Only up for five hours, but that’s plenty of time for the wrong person to spot it
An AWS engineer reportedly published “personal identity documents and system credentials including passwords, AWS key pairs, and private keys” to a public GitHub repository by accident.
On 13 January, security company UpGuard’s data leak service discovered a 954MB repository containing AWS resource templates (used to create cloud services) and log files generated in the second half of 2019.
The logs included hostnames, which could be used to identify the customers involved, but the bigger concern was over customer credentials.
“Several documents contained access keys for various cloud services,” UpGuard reported. “There were multiple AWS key pairs including one named ‘rootkey.csv,’ suggesting it provided root access to the user’s AWS account. Other files contained collections of auth tokens and API keys for third party providers. One such file for an insurance company included keys for messaging and email providers.”
A couple of hours after the discovery, UpGuard notified AWS security and it was taken offline. The repository was public for less than five hours. However, as UpGuard noted by referencing this paper (PDF) from North Carolina State University, there are ways to discover mishaps like this quickly via GitHub’s search features.
“One is able to discover 99 per cent of newly committed files containing secrets in real time,” it said. These researchers believe that “thousands of new, unique secrets are leaked every day”. What this means is that even five hours of exposure is plenty of time for confidential information to be picked up by criminals.
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Why do so many secrets end up in GitHub repositories? A common reason is that developers trying out some new ideas hardcode credentials into applications and then publish the code without thinking through the implications.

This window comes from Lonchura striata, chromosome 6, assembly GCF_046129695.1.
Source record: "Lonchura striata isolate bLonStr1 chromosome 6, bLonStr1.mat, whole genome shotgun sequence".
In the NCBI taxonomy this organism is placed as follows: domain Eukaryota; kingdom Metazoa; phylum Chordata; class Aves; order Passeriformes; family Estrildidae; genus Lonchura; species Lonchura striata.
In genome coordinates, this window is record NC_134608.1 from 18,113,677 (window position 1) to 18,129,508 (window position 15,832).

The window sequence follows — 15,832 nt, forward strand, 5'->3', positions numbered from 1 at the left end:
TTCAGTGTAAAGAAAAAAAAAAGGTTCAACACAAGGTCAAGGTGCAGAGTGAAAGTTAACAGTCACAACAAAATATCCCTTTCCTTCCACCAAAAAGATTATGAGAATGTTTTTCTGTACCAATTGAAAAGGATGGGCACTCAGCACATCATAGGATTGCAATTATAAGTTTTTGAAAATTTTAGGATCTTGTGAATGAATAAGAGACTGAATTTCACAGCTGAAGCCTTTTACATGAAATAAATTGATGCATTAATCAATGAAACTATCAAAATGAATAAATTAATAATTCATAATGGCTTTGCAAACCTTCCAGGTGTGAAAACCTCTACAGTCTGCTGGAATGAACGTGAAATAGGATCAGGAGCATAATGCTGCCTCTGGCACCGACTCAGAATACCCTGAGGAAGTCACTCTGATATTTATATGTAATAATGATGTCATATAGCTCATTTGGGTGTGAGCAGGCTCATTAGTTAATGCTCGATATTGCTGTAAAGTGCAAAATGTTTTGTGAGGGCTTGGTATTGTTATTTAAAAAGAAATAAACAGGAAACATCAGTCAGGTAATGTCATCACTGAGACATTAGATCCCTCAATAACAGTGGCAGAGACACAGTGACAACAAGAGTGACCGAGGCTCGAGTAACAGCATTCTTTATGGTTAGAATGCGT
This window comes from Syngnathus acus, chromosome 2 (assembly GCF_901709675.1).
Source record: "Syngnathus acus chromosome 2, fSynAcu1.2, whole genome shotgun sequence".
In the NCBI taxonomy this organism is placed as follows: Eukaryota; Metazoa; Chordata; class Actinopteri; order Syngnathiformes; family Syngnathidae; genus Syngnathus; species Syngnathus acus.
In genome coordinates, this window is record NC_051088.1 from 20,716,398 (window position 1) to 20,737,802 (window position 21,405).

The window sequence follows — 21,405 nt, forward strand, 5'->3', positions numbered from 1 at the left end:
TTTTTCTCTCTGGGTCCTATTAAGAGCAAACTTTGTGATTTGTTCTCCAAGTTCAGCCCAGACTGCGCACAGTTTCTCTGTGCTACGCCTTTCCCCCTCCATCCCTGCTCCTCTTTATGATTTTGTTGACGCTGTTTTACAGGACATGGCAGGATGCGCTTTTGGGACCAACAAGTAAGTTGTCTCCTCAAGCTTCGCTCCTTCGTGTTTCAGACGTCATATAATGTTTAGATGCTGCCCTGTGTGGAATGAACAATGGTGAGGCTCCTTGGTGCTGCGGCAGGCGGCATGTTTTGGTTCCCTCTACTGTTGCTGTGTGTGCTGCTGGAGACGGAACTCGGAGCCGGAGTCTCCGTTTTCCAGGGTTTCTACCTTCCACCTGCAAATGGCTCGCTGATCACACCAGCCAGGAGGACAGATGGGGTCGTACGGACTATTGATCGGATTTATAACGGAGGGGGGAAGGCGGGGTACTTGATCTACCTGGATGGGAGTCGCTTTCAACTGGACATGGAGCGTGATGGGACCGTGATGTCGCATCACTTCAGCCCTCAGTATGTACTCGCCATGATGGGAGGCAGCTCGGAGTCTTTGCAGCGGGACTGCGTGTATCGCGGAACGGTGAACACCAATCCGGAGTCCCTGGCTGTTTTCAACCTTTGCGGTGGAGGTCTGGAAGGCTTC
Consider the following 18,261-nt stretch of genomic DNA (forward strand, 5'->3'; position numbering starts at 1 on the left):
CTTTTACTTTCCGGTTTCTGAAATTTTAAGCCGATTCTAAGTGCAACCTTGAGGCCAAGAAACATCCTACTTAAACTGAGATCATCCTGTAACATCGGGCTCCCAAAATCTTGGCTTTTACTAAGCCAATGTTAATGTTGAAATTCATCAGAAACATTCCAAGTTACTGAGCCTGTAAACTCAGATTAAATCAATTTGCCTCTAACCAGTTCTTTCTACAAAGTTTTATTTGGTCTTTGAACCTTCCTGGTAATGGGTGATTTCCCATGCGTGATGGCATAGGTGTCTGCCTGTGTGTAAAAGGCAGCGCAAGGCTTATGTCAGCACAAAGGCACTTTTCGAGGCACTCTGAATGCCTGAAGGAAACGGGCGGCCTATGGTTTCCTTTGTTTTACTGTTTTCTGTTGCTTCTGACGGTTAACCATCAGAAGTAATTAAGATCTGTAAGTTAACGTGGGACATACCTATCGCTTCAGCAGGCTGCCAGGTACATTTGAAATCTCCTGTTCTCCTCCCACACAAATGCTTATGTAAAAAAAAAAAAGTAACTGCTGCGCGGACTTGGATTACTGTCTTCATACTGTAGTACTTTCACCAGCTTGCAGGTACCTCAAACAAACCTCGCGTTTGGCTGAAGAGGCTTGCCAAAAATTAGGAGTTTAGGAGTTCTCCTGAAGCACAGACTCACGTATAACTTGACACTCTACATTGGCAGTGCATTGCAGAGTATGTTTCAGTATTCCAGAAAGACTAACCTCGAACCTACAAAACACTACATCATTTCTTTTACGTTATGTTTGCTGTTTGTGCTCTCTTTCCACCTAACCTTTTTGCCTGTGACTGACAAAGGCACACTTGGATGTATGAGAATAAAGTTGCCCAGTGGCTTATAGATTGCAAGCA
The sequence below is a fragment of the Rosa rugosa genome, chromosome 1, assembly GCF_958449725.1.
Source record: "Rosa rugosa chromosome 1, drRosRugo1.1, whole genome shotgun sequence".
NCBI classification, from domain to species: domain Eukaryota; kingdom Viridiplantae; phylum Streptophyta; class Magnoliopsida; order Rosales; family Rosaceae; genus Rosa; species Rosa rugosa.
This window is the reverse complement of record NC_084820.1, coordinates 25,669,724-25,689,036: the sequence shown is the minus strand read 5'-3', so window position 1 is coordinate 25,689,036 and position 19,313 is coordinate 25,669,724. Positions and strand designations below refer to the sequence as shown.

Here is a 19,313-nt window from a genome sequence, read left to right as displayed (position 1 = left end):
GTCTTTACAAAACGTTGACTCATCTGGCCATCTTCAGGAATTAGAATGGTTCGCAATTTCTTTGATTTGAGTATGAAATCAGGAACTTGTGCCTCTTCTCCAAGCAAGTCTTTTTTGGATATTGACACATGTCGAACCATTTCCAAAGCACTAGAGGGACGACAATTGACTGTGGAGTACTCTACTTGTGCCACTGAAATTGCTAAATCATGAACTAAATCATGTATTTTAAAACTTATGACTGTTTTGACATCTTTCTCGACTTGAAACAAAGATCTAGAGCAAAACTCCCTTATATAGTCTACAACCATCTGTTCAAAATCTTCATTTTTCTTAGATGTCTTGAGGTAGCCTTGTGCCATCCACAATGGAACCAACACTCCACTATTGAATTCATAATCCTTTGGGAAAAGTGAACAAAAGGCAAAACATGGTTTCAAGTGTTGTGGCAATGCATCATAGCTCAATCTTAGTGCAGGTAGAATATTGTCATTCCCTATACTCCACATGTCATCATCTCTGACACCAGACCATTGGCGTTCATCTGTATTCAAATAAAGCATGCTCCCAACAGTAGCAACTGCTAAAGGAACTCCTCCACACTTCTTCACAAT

The problem is so common that GitHub has a Token Scanning service that “scans public repositories for known token formats to prevent fraudulent use of credentials that were committed accidentally”.
GitHub also recommends “considering any tokens that GitHub sends you messages about as public and compromised”.
In this case, however, the repository was “structured as general storage rather than application code, with many files in the top-level directory and no clear convention for the subdirectories”. Why was this in a GitHub repository at all? This is not known; it could be anything from an errant script to a misguided attempt to use GitHub like Dropbox, for exchanging large files.
How does UpGuard know that it was an AWS engineer? UpGuard said: “A LinkedIn profile matching the exact full name identified one person who listed AWS as their employer in a role that matched the kinds of data found in the repository.”
UpGuard added: “There is no evidence that the user acted maliciously or that any personal data for end users was affected, in part because it was detected by UpGuard and remediated by AWS so quickly.” It is an oddly complacent conclusion bearing in mind the statements that precede it, but AWS will be hoping it is correct; in the time between the breach and the publication of the news, it would be reasonable to assume that customers have been informed and credentials changed and invalidated.
Does GitHub make it too easy to search its repositories for passwords and access tokens? Should GitHub scan for tokens before rather than after they are in public repositories? Should such data be redacted from internal logs and support data just in case – as Microsoft appears to have done?
We have asked AWS for comment and will report back with any statements. ®